5 Top Personal Loans Requirements You Didn’t Know

Personal Loan written on a notebook and dollars.
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The total outstanding personal loan debt has skyrocketed to $115 billion.

This is attributed to the more than 20 million Americans who are currently paying on one, carrying an average balance of more than $16,000 each.

Are you considering joining those ranks?

While this kind of support can provide access to the short-term cash you need, it isn’t for everyone. That’s one reason why the application process is full of personal loans requirements that you must meet before you can qualify.

Not sure what those entail? Read on. Today, we’re sharing five requirements that might surprise you as you begin talking to lenders!

1. Your Credit Score

Each lender will have a bottom-line minimum credit score you must have to qualify. Some are more lenient than others, but if yours is currently in the tank, you’ll have a harder time getting approved.

Why is this number so important?

It demonstrates your ability to repay your loan on time and following the terms. A solid credit score reveals your creditworthiness and is based on factors that include:

  • The kinds of credit/loans you’ve carried
  • The amount of each credit limit/loan vs. how much you use each month
  • Whether or not you’ve paid on time
  • Any negative marks against your credit (e.g. collections, bankruptcies, foreclosures)

Knowing this, it’s easy to see why your credit score carries so much weight! A low one can reveal a history of mishandling the other loans trusted to you.

If your credit score is below 640, take the steps to improve it before pursuing a personal loan more seriously. A few of the things you can do include:

  • Check your credit report for errors
  • Start paying your bills on time
  • Pay off your debt
  • Keep credit card balances low
  • Keep unused credit cards open
  • Don’t apply for or open new credit accounts

You can also consider adding a trusted cosigner to your application to tip the scale in your favor.

2. Your Debt-to-Income Ratio

Put simply, your debt-to-income (DTI) ratio is your monthly debt obligations divided by your monthly gross income.

In addition to personal loans, these obligations can include any form of credit you’ve taken out, including:

  • Credit card payments
  • Auto loans
  • Student loans

Your DTI reveals how much of your income you’re currently using to pay down these debts. Before issuing a personal loan, a lender will analyze your DTI to assess whether or not you can handle another debt on top of your existing load. 

Are you currently living paycheck-to-paycheck, applying nearly all of your income to these expenses? In most cases, this is a red flag to lenders. Ideally, your DTI should be at or below 36%

3. Employer/Income Verification

An unsecured personal loan isn’t like other kinds of loans, including mortgages or auto loans. Those are backed by collateral, meaning that the lender can claim an asset of yours if you default.

Conversely, personal loans don’t require collateral. This makes the transaction riskier for your lender. As such, they’ll ask for your employer and income information to make sure you have enough money at your disposal to pay back the loan on time.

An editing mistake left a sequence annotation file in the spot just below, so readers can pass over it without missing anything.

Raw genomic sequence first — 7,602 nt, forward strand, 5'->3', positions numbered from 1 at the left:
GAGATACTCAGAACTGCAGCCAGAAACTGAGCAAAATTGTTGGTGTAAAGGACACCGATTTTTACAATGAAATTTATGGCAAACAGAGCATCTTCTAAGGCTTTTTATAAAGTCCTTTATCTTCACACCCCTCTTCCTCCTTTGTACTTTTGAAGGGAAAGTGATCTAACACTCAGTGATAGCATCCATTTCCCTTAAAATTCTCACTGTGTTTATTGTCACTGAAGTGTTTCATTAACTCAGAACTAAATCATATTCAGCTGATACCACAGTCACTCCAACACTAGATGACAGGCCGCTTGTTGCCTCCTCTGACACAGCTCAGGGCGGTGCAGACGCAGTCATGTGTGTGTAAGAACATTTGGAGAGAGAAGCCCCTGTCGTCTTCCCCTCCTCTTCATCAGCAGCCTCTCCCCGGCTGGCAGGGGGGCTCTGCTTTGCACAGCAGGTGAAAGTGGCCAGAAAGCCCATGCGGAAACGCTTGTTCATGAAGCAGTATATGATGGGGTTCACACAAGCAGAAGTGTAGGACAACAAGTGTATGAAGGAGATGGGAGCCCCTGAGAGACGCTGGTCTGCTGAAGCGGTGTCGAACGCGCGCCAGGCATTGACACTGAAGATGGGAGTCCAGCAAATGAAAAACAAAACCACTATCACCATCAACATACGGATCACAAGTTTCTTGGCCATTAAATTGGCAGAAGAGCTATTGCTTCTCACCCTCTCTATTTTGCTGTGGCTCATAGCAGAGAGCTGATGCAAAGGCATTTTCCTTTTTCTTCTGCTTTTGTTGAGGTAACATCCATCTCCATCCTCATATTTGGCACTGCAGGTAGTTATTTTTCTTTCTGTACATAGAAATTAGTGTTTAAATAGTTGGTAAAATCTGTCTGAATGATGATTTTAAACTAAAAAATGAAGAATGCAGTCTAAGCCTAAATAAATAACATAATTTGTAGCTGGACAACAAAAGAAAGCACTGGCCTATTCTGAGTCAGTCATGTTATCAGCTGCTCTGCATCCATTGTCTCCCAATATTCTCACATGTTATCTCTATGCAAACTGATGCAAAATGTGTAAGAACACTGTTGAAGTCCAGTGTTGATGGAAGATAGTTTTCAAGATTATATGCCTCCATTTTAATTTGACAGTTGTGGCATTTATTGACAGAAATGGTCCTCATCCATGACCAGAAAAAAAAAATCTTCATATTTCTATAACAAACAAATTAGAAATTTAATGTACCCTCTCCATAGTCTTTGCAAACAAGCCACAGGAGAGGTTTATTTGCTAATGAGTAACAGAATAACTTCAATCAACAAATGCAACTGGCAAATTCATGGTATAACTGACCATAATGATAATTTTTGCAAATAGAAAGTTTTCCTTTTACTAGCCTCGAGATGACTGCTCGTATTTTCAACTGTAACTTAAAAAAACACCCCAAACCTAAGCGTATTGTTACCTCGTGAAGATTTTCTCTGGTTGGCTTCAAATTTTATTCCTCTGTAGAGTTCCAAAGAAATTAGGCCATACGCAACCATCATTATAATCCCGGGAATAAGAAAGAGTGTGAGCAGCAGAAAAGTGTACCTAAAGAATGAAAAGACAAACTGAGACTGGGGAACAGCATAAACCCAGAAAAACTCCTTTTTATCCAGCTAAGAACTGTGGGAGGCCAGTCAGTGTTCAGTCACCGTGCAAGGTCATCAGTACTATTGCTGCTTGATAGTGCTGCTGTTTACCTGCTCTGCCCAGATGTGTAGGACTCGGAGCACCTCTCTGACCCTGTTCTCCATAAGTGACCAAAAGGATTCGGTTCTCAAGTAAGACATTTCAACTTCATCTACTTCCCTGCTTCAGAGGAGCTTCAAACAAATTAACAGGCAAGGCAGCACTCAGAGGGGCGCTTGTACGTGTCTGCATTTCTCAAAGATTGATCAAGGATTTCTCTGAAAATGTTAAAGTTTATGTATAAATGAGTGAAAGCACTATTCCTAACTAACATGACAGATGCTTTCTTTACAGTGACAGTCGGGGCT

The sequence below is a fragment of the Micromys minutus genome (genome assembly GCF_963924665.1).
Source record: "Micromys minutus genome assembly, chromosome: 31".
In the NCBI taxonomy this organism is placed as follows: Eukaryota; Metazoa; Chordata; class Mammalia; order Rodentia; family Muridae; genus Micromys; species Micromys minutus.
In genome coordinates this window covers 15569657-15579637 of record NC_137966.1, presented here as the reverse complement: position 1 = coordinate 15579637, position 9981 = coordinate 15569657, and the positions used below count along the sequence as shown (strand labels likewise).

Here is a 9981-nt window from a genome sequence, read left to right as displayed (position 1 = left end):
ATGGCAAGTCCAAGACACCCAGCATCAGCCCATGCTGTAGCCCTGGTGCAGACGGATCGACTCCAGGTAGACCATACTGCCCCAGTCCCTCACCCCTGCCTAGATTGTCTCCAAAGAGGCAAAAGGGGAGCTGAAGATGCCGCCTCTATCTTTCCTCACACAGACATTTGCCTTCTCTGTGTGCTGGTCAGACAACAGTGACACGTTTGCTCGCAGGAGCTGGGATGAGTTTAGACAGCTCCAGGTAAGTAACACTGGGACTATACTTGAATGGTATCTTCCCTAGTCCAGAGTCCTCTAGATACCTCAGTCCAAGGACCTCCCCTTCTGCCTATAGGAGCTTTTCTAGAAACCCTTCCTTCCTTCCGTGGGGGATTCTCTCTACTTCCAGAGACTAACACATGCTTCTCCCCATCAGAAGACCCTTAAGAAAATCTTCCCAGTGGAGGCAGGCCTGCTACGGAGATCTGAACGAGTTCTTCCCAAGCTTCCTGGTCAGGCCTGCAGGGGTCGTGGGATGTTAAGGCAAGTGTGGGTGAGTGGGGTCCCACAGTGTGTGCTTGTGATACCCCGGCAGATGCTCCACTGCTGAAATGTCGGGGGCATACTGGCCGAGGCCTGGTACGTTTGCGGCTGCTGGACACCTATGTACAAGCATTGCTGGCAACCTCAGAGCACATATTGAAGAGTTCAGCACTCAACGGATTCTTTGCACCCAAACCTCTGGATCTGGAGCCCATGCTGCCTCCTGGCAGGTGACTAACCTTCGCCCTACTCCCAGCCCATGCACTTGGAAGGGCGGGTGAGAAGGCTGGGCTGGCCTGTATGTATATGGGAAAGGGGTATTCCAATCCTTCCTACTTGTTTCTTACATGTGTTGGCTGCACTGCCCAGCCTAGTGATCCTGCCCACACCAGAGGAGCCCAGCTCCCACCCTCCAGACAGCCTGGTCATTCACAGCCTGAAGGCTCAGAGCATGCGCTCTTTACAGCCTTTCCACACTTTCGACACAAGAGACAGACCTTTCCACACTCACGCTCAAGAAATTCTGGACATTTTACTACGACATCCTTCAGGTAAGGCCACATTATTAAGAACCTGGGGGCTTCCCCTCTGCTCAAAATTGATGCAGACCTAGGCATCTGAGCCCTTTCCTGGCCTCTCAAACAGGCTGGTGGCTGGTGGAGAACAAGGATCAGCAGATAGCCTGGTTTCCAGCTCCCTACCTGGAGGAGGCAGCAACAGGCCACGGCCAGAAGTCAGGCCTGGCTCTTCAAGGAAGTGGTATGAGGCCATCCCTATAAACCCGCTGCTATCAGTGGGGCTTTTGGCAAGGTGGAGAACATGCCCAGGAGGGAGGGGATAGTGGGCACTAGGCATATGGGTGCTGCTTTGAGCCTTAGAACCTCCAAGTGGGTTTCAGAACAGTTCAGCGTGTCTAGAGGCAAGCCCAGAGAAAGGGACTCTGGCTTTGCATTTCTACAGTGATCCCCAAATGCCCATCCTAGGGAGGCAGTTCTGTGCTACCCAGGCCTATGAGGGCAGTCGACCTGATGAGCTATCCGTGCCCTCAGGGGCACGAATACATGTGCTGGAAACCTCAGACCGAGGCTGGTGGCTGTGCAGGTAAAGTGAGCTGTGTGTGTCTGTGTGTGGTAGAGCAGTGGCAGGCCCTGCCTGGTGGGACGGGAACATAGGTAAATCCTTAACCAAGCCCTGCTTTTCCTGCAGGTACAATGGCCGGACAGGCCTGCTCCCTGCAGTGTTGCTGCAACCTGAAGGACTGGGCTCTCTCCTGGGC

To address this inquiry, you can provide a range of work-related documents, including:

  • Your last two paystubs
  • Tax returns from the last two years (or W2s and 1099s)
  • Bank statements from the last two months
  • Employer contact information

4. Proof of Address

Your lender will also need to verify that you have a stable lifestyle. While not all companies will look at this, most want to make sure that you have a place to live and are making the necessary monthly payments to keep it up.

A few of the documents you can bring to verify your proof of address include:

  • Utility bills
  • Your lease or rental agreement
  • Your voter registration card
  • Proof of homeowner or renter insurance

Bring these documents with you when you complete your loan application. If you don’t have a place to live or cannot verify your address, it’s unlikely that you have the income stability required to take out a personal loan. 

5. Your Payment History

Your payment history makes up 35% of your FICO score. It reveals if you’ve made your required payments on time or not.

A few of the accounts included in your payment history include:

  • Credit cards
  • Store cards
  • Finance company accounts
  • Mortgage loans
  • Installment loans (e.g. auto loans)

Do you have a long history of missed payments? If so, these can act as a strike against your record when you go to apply for a personal loan. In fact, one missed payment can linger on your credit report for seven years!

If you can afford to wait, you can give your credit score a much-needed boost and improve your payment history by starting today. Create a bill-paying schedule and commit to sticking to it. 

Over time, you’ll notice both of these categories trending upward, and you’ll be able to access more favorable terms for your personal loan.

Making Personal Loans Requirements Work For You

While this list can sound overwhelming, it doesn’t have to be.

At the end of the day, personal loans requirements aren’t in place to intimidate you or scare you away from the application process. They’re only there to help lenders verify your financial responsibility. 

If you’ve been responsible with your debt up to this point, you should have no problem applying and qualifying for a personal loan. Just remember to use it responsibly and pay it back as required to avoid penalties and extra fees!

Stuck in a downward spiral of debt and trying to climb out? We can help.

Our platform can match you with the debt consolidation best-suited to fit your needs. Get in touch today and let’s connect.

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